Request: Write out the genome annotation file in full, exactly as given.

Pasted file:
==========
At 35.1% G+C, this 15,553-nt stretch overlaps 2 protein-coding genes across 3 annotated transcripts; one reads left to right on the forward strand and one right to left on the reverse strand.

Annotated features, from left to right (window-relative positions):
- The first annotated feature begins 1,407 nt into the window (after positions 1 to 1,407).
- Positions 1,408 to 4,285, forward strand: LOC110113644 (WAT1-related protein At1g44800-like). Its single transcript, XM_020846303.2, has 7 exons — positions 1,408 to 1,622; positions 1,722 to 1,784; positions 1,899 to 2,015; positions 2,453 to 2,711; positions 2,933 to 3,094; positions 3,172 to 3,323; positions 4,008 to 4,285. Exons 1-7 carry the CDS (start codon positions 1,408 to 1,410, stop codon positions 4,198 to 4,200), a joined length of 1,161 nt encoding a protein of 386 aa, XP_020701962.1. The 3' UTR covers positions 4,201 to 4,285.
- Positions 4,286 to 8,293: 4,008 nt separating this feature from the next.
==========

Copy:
At 35.1% G+C, this 15,553-nt stretch overlaps 2 protein-coding genes across 3 annotated transcripts; one reads left to right on the forward strand and one right to left on the reverse strand.

Annotated features, from left to right (window-relative positions):
- The first annotated feature begins 1,407 nt into the window (after positions 1 to 1,407).
- Positions 1,408 to 4,285, forward strand: LOC110113644 (WAT1-related protein At1g44800-like). Its single transcript, XM_020846303.2, has 7 exons — positions 1,408 to 1,622; positions 1,722 to 1,784; positions 1,899 to 2,015; positions 2,453 to 2,711; positions 2,933 to 3,094; positions 3,172 to 3,323; positions 4,008 to 4,285. Exons 1-7 carry the CDS (start codon positions 1,408 to 1,410, stop codon positions 4,198 to 4,200), a joined length of 1,161 nt encoding a protein of 386 aa, XP_020701962.1. The 3' UTR covers positions 4,201 to 4,285.
- Positions 4,286 to 8,293: 4,008 nt separating this feature from the next.